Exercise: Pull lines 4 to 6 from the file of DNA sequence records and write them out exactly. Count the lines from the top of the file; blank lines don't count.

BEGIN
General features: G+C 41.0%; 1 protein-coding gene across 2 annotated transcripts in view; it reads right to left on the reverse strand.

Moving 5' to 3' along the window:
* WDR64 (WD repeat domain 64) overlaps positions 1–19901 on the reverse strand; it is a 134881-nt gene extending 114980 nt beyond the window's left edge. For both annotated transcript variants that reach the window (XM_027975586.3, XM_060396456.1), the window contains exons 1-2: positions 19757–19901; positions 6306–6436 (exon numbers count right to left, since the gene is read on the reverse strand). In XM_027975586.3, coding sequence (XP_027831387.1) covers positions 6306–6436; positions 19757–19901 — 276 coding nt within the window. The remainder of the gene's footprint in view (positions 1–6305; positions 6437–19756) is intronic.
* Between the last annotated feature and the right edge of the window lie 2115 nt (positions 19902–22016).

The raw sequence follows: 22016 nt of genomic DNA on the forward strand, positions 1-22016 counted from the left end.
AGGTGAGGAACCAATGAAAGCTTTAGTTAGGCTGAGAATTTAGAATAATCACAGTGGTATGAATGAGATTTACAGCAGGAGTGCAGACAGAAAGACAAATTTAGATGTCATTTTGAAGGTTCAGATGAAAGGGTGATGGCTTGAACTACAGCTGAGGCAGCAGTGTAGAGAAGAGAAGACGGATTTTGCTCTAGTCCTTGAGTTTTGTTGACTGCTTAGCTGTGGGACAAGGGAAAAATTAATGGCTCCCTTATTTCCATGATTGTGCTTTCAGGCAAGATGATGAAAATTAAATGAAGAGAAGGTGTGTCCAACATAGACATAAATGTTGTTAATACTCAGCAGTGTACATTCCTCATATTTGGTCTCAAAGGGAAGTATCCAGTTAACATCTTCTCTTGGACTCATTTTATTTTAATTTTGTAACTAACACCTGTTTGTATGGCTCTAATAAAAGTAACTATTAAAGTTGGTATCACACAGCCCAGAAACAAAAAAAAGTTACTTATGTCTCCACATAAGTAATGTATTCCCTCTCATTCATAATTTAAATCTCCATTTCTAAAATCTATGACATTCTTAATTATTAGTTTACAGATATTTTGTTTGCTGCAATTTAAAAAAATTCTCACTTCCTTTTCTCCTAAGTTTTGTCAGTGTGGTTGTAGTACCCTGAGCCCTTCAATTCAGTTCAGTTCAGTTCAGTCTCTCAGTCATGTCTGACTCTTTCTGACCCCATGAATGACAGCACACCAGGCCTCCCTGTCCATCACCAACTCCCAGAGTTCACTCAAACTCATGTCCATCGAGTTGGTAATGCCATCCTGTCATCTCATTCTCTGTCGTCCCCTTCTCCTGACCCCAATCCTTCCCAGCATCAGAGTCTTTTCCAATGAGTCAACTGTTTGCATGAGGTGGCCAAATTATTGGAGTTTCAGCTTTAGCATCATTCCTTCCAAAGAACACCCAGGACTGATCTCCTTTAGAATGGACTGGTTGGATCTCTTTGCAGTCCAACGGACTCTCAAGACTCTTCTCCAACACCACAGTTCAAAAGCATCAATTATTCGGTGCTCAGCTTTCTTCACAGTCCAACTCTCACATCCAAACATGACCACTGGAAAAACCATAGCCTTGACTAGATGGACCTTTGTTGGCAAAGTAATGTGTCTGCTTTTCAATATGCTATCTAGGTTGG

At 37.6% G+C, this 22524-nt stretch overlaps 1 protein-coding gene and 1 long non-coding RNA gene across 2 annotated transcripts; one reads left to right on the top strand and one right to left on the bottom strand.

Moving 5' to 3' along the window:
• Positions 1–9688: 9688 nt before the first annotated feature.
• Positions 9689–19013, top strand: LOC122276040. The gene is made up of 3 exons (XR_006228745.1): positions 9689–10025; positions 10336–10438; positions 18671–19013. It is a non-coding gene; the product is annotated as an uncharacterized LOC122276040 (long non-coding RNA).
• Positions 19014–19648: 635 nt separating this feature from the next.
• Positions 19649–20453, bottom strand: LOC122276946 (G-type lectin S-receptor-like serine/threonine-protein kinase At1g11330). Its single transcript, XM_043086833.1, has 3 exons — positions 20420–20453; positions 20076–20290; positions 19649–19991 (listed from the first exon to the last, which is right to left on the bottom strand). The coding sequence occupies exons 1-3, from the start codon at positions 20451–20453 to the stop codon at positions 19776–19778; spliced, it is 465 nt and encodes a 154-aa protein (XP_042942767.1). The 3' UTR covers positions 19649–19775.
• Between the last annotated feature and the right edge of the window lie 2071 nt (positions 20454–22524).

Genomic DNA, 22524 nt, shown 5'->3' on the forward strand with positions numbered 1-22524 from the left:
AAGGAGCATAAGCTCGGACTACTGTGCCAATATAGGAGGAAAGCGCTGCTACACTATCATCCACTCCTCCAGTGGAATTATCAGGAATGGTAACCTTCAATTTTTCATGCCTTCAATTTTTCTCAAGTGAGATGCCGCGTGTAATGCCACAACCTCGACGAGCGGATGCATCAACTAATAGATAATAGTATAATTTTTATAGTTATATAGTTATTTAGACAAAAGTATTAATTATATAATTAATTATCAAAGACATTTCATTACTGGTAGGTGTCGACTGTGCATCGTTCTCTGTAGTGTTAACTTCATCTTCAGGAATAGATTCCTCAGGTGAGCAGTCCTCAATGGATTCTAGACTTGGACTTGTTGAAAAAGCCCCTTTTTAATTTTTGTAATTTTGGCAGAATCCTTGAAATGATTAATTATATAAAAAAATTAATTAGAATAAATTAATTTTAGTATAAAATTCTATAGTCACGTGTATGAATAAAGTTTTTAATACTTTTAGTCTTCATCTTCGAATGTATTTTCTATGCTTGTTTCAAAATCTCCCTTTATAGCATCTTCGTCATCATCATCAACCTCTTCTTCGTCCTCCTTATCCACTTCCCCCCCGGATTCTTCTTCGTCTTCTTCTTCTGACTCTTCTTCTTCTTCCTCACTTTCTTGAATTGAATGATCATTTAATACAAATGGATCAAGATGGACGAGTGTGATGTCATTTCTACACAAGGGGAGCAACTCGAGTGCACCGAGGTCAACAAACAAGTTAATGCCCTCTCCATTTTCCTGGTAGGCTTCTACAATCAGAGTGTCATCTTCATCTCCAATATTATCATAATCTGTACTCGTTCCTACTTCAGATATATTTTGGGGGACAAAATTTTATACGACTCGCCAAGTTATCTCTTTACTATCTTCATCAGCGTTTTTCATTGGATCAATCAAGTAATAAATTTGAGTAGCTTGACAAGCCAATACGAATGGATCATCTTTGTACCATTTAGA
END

* Between the last annotated feature and the right edge of the window lie 2115 nt (positions 19902–22016).

The raw sequence follows: 22016 nt of genomic DNA on the forward strand, positions 1-22016 counted from the left end.
AGGTGAGGAACCAATGAAAGCTTTAGTTAGGCTGAGAATTTAGAATAATCACAGTGGTATGAATGAGATTTACAGCAGGAGTGCAGACAGAAAGACAAATTTAGATGTCATTTTGAAGGTTCAGATGAAAGGGTGATGGCTTGAACTACAGCTGAGGCAGCAGTGTAGAGAAGAGAAGACGGATTTTGCTCTAGTCCTTGAGTTTTGTTGACTGCTTAGCTGTGGGACAAGGGAAAAATTAATGGCTCCCTTATTTCCATGATTGTGCTTTCAGGCAAGATGATGAAAATTAAATGAAGAGAAGGTGTGTCCAACATAGACATAAATGTTGTTAATACTCAGCAGTGTACATTCCTCATATTTGGTCTCAAAGGGAAGTATCCAGTTAACATCTTCTCTTGGACTCATTTTATTTTAATTTTGTAACTAACACCTGTTTGTATGGCTCTAATAAAAGTAACTATTAAAGTTGGTATCACACAGCCCAGAAACAAAAAAAAGTTACTTATGTCTCCACATAAGTAATGTATTCCCTCTCATTCATAATTTAAATCTCCATTTCTAAAATCTATGACATTCTTAATTATTAGTTTACAGATATTTTGTTTGCTGCAATTTAAAAAAATTCTCACTTCCTTTTCTCCTAAGTTTTGTCAGTGTGGTTGTAGTACCCTGAGCCCTTCAATTCAGTTCAGTTCAGTTCAGTCTCTCAGTCATGTCTGACTCTTTCTGACCCCATGAATGACAGCACACCAGGCCTCCCTGTCCATCACCAACTCCCAGAGTTCACTCAAACTCATGTCCATCGAGTTGGTAATGCCATCCTGTCATCTCATTCTCTGTCGTCCCCTTCTCCTGACCCCAATCCTTCCCAGCATCAGAGTCTTTTCCAATGAGTCAACTGTTTGCATGAGGTGGCCAAATTATTGGAGTTTCAGCTTTAGCATCATTCCTTCCAAAGAACACCCAGGACTGATCTCCTTTAGAATGGACTGGTTGGATCTCTTTGCAGTCCAACGGACTCTCAAGACTCTTCTCCAACACCACAGTTCAAAAGCATCAATTATTCGGTGCTCAGCTTTCTTCACAGTCCAACTCTCACATCCAAACATGACCACTGGAAAAACCATAGCCTTGACTAGATGGACCTTTGTTGGCAAAGTAATGTGTCTGCTTTTCAATATGCTATCTAGGTTGG